Cervical spine (PA oblique view)
The PA oblique cervical spine projections are supplementary views to the standard AP, Odontoid and lateral c-spine series. It can be taken either as an anterior oblique or posterior oblique projection. This projection can be used to visualise the intervertebral foramina.
- patient is standing erect with either their right or left anterior side closer to the image receptor
- the thorax and cervical vertebral column at 45 degrees to the image receptor
- head in a lateral position
- posteroanterior oblique projection
- central ray has a 15 ° caudal tilt
- laterally to include the entire cervical spine and its spinous processes as well as anteriorly to include the soft tissue of the neck
- superiorly to include all of C1 and inferiorly include to at least T1 (EAM to Vertebral Prominence of C7 and/or T1)
- 18cm x 24cm
- 12.5-16 mAs
Image technical evaluation
- all of the cervical spine anatomy should be included from C1-T2
- patient’s head should be in a lateral position to prevent mandibular superimposition over the vertebral bodies of the c-spine. To ensure this ensure that the interpupillary line is perpendicular to the image receptor but also parallel to the floor
- intervertebral foramina of the side positioned closer to the image receptor should be demonstrated open 3
- make sure that any removable artefacts such as earrings, glasses or metal dentures are removed to avoid obscuring the anatomy of interest
- using a larger source to image distance will decrease magnification of the image and improves acuity 1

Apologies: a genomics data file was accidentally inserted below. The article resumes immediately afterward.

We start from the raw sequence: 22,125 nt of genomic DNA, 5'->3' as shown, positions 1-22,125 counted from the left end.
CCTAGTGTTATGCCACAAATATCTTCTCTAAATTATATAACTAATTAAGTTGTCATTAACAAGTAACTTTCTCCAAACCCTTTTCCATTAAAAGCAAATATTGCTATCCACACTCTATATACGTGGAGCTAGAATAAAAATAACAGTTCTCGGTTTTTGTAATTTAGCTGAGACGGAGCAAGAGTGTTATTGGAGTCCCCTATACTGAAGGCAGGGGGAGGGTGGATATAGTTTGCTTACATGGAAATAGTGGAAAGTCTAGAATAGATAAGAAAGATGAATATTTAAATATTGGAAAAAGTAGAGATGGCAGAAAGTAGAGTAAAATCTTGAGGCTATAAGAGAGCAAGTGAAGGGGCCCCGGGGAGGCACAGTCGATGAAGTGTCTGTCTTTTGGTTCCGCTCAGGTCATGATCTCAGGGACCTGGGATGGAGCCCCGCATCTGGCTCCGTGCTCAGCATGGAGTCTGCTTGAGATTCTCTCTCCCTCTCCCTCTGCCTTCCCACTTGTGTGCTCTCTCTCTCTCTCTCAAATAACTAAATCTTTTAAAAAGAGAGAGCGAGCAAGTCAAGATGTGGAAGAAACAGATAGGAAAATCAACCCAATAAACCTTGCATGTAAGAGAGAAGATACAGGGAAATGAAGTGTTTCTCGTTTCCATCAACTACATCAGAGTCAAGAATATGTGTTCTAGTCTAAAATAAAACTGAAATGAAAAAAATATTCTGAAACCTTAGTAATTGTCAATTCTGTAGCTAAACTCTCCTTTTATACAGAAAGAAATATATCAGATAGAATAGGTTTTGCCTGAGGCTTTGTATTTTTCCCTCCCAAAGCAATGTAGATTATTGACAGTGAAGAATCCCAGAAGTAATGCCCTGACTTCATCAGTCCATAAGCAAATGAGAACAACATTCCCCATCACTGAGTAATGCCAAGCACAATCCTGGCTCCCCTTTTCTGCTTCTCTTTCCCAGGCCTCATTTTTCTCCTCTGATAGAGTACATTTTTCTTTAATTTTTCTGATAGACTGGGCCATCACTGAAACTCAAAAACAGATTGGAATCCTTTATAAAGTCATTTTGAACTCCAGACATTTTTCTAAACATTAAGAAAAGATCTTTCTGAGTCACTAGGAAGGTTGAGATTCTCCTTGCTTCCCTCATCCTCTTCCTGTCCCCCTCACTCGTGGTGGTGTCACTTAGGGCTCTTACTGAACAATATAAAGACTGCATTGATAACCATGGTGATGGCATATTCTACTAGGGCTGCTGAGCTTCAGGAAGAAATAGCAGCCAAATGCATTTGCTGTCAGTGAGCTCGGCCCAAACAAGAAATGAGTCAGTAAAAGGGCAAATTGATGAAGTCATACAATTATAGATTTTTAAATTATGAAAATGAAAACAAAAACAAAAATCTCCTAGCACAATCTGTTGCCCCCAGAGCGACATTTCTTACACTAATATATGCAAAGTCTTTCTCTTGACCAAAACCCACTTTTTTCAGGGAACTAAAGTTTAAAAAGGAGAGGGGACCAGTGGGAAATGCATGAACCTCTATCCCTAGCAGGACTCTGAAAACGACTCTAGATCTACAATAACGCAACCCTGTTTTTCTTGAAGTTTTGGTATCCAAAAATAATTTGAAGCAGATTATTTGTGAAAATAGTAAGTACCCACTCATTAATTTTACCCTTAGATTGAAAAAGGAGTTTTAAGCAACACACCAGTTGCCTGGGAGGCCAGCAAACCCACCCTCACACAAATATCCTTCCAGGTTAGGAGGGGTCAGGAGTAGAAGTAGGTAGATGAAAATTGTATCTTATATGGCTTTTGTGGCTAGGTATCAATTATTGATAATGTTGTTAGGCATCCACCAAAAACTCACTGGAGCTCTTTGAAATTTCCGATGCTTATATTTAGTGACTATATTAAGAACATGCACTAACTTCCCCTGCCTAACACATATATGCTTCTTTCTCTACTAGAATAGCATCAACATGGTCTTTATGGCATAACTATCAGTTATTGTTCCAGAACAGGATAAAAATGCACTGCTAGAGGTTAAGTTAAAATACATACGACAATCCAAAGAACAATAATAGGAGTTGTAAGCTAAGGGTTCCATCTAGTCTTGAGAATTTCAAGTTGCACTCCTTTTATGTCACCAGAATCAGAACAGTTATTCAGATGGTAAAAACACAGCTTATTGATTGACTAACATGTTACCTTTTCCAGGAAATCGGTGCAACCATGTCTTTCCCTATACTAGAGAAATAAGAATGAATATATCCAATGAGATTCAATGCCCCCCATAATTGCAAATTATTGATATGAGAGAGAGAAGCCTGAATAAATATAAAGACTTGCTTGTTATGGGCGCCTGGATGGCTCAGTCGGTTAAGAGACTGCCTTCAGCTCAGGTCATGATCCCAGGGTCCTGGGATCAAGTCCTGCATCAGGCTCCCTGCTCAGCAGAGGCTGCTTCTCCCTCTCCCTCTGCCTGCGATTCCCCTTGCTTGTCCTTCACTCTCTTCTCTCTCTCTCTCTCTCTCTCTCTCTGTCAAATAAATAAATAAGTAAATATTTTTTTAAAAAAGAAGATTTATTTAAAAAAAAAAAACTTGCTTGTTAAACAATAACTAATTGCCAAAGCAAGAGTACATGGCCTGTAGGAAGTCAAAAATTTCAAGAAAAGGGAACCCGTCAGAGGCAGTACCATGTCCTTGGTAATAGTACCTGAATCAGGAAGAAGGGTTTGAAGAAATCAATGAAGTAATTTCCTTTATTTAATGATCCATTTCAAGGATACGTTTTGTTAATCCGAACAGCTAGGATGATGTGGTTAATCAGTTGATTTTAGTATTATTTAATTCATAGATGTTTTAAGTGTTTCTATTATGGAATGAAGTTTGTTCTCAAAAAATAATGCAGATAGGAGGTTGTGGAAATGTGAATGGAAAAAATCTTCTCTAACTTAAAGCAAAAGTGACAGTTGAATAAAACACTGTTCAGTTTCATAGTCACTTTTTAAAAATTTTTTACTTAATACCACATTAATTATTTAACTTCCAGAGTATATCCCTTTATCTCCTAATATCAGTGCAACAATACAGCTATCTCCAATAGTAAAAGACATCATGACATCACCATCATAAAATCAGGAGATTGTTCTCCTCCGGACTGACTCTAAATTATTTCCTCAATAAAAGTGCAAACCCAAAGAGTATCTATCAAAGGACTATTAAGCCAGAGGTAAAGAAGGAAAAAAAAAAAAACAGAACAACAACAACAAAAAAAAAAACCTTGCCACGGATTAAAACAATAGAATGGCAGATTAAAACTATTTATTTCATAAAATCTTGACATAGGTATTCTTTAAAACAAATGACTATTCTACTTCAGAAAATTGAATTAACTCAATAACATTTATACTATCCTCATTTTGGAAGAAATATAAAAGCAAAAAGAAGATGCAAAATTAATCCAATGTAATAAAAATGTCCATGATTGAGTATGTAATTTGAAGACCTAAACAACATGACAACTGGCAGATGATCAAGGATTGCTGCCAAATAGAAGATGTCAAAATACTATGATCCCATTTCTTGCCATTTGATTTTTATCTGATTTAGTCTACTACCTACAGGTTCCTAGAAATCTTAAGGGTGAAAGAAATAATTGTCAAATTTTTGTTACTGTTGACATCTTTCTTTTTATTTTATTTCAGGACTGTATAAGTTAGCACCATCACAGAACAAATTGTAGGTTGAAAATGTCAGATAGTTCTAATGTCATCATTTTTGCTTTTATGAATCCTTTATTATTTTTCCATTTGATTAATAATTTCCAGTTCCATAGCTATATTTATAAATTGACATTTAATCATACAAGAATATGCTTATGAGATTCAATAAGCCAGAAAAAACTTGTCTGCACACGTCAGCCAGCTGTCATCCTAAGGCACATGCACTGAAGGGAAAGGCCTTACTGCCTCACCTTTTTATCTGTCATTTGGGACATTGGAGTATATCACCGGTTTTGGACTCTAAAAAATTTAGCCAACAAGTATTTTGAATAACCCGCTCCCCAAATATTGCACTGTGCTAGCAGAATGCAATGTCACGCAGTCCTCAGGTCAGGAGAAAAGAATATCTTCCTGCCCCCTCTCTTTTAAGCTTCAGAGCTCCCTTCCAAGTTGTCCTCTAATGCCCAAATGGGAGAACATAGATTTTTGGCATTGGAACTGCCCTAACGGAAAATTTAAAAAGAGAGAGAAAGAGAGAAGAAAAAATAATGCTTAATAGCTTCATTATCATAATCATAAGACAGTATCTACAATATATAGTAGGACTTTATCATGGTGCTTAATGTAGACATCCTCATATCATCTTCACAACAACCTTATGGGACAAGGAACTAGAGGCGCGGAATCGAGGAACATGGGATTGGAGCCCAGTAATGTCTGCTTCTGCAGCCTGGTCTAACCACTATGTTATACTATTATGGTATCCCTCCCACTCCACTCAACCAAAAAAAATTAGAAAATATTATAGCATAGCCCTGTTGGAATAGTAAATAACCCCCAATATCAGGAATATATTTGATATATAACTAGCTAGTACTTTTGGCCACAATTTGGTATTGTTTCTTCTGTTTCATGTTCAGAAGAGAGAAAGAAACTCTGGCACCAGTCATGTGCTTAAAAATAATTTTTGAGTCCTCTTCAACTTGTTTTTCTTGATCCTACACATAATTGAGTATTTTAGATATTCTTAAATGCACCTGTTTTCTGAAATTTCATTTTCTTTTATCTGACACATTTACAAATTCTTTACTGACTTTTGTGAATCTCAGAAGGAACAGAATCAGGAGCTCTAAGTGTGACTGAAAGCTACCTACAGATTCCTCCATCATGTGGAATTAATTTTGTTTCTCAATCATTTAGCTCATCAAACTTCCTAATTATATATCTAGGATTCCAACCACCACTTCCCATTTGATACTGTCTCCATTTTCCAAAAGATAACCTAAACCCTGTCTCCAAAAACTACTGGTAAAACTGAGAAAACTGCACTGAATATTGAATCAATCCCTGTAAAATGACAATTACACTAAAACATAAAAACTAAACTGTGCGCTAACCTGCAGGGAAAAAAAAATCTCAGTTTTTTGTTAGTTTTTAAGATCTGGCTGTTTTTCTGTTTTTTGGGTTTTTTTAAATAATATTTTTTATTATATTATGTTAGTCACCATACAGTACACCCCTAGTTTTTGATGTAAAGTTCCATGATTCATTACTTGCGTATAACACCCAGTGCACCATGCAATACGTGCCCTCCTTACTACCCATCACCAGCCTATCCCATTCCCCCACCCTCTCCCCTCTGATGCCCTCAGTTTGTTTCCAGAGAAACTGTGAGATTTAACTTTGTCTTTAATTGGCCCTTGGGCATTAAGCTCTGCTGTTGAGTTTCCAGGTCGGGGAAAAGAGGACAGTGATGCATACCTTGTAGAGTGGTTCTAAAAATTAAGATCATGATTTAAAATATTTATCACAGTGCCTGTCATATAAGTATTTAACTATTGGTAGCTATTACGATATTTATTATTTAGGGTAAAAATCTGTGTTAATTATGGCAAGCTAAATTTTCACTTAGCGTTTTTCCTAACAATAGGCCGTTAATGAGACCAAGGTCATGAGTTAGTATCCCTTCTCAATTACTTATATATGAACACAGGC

Correcting rotational errors
To demonstrate the intervertebral foramen of the c-spine open, it is necessary to achieve correct rotation of the vertebral column, usually at 45 degrees.
If under rotated, the foramina will be narrowed and a sternoclavicular joint would be superimposed over the vertebral column 2.
Over rotation of more than 45 degrees would cause one pedicle to be foreshortened while the other pedicle aligns to the midline of the vertebral bodies 1.
- 1. Frank E, Long B, Smith B, Merrill V. Merrill's atlas of radiographic positioning & procedures. 12th ed. Jeanne Olson;.
- 2. McQuillen-Martensen KMcQuillen-Martensen K. Radiographic image analysis workbook. 2nd ed. St. Louis, Mo.: Elsevier Saunders; 2006
- 3. Pate D. Obliques: Which Foramen Are We Looking At? [Internet]. Dynamicchiropractic.com. 2017 [cited 20 February 2017]. Available from: http://www.dynamicchiropractic.com/mpacms/dc/article.php?id=31483